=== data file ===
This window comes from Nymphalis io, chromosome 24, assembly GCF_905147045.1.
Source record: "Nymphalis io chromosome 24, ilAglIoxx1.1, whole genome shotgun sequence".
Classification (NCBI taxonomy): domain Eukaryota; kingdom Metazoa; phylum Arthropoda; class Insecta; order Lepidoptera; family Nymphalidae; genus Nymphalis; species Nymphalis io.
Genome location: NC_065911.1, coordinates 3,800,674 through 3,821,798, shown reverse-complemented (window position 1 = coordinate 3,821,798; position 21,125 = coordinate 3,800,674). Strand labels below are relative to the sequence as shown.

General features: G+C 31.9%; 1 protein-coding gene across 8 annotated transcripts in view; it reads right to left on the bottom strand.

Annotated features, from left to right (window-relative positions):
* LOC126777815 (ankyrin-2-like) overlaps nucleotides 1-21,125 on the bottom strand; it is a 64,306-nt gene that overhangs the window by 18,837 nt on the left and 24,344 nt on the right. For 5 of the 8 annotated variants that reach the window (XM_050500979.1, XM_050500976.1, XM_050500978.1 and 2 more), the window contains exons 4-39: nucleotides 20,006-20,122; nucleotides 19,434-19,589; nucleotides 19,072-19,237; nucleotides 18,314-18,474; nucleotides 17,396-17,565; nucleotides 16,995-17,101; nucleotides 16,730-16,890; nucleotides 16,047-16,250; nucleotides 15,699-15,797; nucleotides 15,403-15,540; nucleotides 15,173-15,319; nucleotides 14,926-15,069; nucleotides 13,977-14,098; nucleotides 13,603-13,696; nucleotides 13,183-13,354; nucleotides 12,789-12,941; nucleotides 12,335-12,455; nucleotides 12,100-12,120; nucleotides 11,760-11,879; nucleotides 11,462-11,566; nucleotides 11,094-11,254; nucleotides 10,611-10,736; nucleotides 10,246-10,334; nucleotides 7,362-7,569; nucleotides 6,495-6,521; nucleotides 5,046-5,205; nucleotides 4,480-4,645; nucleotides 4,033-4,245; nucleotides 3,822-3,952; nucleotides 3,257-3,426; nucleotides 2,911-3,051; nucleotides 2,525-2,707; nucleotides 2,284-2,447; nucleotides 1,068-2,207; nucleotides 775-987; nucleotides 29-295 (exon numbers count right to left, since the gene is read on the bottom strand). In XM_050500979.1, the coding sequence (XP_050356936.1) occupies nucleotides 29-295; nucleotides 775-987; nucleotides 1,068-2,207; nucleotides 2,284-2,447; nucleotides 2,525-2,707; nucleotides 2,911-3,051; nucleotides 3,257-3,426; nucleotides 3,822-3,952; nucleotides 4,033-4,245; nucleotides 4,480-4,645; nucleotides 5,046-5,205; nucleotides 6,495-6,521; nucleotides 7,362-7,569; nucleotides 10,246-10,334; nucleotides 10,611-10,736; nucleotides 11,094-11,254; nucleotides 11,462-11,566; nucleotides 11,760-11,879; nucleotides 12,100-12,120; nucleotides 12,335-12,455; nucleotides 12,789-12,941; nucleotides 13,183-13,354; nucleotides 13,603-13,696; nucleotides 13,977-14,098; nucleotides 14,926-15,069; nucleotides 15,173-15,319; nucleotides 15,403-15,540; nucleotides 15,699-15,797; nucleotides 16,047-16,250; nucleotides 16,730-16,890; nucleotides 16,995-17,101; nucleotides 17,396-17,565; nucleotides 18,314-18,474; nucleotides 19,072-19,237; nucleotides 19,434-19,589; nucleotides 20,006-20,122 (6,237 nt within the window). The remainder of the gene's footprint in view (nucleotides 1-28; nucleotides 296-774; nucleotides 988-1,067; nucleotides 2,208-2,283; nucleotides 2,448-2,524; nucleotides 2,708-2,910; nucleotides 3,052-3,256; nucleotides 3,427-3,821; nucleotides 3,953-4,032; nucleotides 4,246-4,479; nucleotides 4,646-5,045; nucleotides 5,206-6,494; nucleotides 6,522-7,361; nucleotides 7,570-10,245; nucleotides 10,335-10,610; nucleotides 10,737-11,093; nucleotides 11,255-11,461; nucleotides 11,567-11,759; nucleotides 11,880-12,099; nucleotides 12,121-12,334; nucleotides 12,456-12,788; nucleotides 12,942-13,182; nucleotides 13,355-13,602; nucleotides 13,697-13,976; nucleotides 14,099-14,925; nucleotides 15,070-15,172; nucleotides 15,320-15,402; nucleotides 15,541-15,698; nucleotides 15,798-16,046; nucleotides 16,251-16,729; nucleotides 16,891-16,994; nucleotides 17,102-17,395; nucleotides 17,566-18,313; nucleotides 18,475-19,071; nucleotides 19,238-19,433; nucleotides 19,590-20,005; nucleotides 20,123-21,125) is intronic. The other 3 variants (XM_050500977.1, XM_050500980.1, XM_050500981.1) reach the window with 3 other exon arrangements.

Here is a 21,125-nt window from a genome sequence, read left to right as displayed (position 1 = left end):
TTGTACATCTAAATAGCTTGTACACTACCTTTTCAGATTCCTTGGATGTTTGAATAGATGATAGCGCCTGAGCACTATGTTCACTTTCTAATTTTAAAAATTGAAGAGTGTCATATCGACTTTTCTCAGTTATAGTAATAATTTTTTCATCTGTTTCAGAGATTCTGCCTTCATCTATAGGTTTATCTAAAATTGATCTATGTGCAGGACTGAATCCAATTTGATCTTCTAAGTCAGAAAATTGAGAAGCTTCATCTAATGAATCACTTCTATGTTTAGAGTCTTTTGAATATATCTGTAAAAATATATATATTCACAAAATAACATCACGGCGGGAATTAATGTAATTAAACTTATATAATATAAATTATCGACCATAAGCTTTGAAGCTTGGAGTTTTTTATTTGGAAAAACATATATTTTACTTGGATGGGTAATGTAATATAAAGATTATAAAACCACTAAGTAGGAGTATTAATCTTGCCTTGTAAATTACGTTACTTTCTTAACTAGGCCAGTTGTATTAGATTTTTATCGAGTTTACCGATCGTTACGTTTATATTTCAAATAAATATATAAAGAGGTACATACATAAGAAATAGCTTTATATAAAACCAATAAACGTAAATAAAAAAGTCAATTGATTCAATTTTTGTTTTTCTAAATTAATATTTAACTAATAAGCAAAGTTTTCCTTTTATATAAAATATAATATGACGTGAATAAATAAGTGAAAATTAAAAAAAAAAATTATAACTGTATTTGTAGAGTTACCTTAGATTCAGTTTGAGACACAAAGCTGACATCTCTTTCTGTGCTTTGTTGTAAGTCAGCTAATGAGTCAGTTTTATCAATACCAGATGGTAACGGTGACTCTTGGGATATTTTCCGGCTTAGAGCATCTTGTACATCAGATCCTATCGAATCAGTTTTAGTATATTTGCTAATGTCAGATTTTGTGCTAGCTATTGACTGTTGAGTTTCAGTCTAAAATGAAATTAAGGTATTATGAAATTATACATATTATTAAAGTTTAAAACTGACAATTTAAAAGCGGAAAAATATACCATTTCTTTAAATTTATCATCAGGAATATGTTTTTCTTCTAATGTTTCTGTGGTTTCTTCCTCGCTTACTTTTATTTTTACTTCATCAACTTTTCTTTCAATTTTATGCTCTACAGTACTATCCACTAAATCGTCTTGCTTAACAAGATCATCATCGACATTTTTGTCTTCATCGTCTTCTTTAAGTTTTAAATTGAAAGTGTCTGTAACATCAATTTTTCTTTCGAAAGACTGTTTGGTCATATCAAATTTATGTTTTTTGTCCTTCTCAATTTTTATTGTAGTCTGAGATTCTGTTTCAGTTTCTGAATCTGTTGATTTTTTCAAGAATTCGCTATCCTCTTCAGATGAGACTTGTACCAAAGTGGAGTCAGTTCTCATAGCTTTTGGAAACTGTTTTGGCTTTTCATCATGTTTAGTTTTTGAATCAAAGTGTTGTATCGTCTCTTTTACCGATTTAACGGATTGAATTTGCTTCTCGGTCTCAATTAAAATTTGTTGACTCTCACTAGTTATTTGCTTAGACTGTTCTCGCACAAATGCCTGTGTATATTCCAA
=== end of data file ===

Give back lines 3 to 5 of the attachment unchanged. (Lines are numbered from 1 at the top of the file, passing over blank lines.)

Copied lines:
Classification (NCBI taxonomy): domain Eukaryota; kingdom Metazoa; phylum Arthropoda; class Insecta; order Lepidoptera; family Nymphalidae; genus Nymphalis; species Nymphalis io.
Genome location: NC_065911.1, coordinates 3,800,674 through 3,821,798, shown reverse-complemented (window position 1 = coordinate 3,821,798; position 21,125 = coordinate 3,800,674). Strand labels below are relative to the sequence as shown.

General features: G+C 31.9%; 1 protein-coding gene across 8 annotated transcripts in view; it reads right to left on the bottom strand.